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The Ressonant Frequency

Discussion in 'Luthier's Corner' started by YMB, Oct 5, 2009.

  1. YMB


    Sep 22, 2009
    São Paulo - Brazil
    Dear Guys,

    I was very impressed with the quality of the replys I could read in the topic of Sustain Block.

    So I decide to open this thread just to you add substancial knowledge to this subject.

    A very complicated and dificult to understand subject : The Ressonant Frequency

    We could discuss about the Driver (Strings) Frequency, Physics of Energy Transfer, Wood Stiffness and its link with the Ressonant Frequency...

    Is a kind of Tesla work. Tesla did something with this, he found Earth Ressonant Frequency......and make a small Earth Quake.

    This is Crazy, and show us how important is this subject.

    Let's develop this subject. I have (zero) knowledge to share with you Guys, but I will love to hear from you.

    I'm very interested in Ressonant Frequency applied to the Bass construction...:bassist:
  2. ehque


    Jan 8, 2006
    Sorry, but i don't think resonant frequency as a concept is useful to apply in bass construction...

    I'll tell you why though, resonance certainly has effects on the sound of a bass. It is partially responsible for feedback, deadspots, and the "liveliness" of the wood.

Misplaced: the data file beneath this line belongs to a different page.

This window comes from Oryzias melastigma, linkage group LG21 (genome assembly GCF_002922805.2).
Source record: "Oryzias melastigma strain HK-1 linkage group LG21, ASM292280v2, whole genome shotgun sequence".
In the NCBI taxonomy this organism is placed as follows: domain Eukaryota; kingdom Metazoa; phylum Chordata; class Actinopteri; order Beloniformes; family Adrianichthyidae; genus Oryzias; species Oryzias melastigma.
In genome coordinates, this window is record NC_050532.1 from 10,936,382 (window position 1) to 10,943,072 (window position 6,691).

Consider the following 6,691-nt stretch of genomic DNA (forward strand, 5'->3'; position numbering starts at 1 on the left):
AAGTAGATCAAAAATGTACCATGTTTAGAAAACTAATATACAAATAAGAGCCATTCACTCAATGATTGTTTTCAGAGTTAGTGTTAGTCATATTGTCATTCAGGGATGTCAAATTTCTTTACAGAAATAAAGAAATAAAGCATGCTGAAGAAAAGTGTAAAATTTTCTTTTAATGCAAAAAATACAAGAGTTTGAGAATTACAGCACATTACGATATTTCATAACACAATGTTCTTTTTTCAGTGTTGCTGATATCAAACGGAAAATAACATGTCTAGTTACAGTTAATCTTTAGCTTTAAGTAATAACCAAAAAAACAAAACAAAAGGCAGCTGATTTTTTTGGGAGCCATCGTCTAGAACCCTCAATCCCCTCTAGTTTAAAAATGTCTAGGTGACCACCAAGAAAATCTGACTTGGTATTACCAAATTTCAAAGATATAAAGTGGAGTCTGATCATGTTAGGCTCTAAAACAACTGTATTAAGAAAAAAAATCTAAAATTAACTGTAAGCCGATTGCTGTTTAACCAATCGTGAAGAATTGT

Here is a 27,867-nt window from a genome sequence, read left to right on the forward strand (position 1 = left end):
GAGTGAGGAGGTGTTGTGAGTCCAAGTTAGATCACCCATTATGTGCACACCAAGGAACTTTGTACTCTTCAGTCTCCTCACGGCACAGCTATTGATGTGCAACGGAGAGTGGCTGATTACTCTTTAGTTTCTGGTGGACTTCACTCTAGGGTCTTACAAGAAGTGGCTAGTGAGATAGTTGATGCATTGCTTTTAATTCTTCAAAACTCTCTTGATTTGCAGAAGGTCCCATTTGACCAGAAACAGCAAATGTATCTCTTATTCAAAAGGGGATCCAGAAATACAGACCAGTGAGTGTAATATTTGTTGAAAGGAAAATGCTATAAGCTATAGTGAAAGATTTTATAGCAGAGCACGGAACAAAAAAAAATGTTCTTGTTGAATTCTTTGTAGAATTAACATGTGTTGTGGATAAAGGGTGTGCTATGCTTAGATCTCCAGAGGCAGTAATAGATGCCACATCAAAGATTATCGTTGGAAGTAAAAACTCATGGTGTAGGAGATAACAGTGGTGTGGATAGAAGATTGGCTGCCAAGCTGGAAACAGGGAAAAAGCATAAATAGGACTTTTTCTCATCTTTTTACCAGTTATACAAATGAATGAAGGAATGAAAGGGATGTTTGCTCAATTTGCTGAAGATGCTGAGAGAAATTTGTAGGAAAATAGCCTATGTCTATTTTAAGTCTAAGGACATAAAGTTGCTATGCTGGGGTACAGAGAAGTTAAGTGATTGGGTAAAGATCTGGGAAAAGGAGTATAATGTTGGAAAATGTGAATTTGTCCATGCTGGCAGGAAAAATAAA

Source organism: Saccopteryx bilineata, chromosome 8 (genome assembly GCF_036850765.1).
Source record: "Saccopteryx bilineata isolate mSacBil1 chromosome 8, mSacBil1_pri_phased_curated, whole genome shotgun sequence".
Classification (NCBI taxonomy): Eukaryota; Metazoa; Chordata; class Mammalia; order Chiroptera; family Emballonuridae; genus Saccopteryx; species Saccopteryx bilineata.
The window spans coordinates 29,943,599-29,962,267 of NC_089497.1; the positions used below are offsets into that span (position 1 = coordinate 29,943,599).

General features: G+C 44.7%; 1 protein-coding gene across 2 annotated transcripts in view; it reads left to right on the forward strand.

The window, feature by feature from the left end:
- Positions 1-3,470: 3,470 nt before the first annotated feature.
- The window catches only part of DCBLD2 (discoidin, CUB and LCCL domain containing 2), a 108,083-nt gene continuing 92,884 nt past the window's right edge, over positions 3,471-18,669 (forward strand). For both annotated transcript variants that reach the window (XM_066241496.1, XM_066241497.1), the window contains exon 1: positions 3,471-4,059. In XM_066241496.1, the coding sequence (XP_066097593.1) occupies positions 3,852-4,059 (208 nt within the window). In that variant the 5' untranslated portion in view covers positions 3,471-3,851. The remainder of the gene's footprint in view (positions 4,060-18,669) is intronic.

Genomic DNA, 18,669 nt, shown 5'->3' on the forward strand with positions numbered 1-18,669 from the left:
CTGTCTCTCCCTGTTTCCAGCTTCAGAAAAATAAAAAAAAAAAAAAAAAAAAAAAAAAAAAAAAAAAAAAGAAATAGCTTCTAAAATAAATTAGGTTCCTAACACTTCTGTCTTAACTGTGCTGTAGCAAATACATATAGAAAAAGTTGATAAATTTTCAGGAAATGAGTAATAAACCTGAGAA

However, its impossible for a luthier or even a physicist to design a bass to meet a specific resonant frequency, because of the very very complex maths involved, probably involving modelling, and the inconsistency of wood as a material, both across species, boards, and even different axis on the same boards.
  3. uethanian


    Mar 11, 2007
    the only way i could imagine this happening is if you made a single-piece resonating body out a uniform material.

    while it might be interesting to design, say, a drum with an exact resonant frequency, there's not much application for a string instrument unless you had only one string and all the stopped notes are from the overtone series of that one string...otherwise you'd get nasty discrepancies (for instance, a tempered major 3rd would clash with the harmonic major third of the resonant fundamental, and either sound dead or produce a wolf effect, i don't know which).
  4. Dead spot = resonant frequency found. Ideally the res. frequency of an electric bass is above or below any notes it can play, to avoid 'dead spots.'
  5. ehque


    Jan 8, 2006
    Actually i'm willing to bet that a deadspot is a multiple of the resonant frequency, most likely half, or 3/2 times.

    A string vibrating at resonant frequency will dump some of its energy into the bass quite efficiently, but that's only half of the equation. The standard curve which you learn in physics 101 is a powered driver system, with the driven object a generalised energy sink (with damping factor only)